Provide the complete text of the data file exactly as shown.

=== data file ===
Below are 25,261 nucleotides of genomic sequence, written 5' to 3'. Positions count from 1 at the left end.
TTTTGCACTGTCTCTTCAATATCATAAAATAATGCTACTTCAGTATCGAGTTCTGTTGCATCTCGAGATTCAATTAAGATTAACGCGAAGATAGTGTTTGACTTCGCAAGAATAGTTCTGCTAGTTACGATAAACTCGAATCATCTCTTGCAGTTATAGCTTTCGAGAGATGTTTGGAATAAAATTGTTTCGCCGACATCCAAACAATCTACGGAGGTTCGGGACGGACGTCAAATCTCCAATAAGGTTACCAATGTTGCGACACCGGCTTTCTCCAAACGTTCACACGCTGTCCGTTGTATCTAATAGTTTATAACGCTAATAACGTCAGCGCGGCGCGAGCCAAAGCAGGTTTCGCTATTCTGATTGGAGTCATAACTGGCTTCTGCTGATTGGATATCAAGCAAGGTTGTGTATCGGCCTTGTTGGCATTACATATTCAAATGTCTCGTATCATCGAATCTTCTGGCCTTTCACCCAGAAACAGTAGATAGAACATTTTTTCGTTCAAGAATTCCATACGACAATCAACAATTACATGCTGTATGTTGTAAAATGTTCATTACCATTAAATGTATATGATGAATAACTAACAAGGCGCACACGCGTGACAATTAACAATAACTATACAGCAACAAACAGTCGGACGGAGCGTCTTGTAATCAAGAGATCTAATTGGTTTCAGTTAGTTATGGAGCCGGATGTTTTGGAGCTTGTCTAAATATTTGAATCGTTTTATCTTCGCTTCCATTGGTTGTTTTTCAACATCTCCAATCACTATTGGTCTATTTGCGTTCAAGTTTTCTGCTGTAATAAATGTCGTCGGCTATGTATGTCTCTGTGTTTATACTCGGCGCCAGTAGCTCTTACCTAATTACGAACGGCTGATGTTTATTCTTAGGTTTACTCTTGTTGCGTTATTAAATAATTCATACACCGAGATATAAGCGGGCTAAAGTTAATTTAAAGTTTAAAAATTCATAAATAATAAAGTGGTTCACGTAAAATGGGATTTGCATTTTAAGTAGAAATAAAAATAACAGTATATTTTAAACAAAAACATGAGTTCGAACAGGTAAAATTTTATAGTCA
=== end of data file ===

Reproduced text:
Below are 25,261 nucleotides of genomic sequence, written 5' to 3'. Positions count from 1 at the left end.
TTTTGCACTGTCTCTTCAATATCATAAAATAATGCTACTTCAGTATCGAGTTCTGTTGCATCTCGAGATTCAATTAAGATTAACGCGAAGATAGTGTTTGACTTCGCAAGAATAGTTCTGCTAGTTACGATAAACTCGAATCATCTCTTGCAGTTATAGCTTTCGAGAGATGTTTGGAATAAAATTGTTTCGCCGACATCCAAACAATCTACGGAGGTTCGGGACGGACGTCAAATCTCCAATAAGGTTACCAATGTTGCGACACCGGCTTTCTCCAAACGTTCACACGCTGTCCGTTGTATCTAATAGTTTATAACGCTAATAACGTCAGCGCGGCGCGAGCCAAAGCAGGTTTCGCTATTCTGATTGGAGTCATAACTGGCTTCTGCTGATTGGATATCAAGCAAGGTTGTGTATCGGCCTTGTTGGCATTACATATTCAAATGTCTCGTATCATCGAATCTTCTGGCCTTTCACCCAGAAACAGTAGATAGAACATTTTTTCGTTCAAGAATTCCATACGACAATCAACAATTACATGCTGTATGTTGTAAAATGTTCATTACCATTAAATGTATATGATGAATAACTAACAAGGCGCACACGCGTGACAATTAACAATAACTATACAGCAACAAACAGTCGGACGGAGCGTCTTGTAATCAAGAGATCTAATTGGTTTCAGTTAGTTATGGAGCCGGATGTTTTGGAGCTTGTCTAAATATTTGAATCGTTTTATCTTCGCTTCCATTGGTTGTTTTTCAACATCTCCAATCACTATTGGTCTATTTGCGTTCAAGTTTTCTGCTGTAATAAATGTCGTCGGCTATGTATGTCTCTGTGTTTATACTCGGCGCCAGTAGCTCTTACCTAATTACGAACGGCTGATGTTTATTCTTAGGTTTACTCTTGTTGCGTTATTAAATAATTCATACACCGAGATATAAGCGGGCTAAAGTTAATTTAAAGTTTAAAAATTCATAAATAATAAAGTGGTTCACGTAAAATGGGATTTGCATTTTAAGTAGAAATAAAAATAACAGTATATTTTAAACAAAAACATGAGTTCGAACAGGTAAAATTTTATAGTCA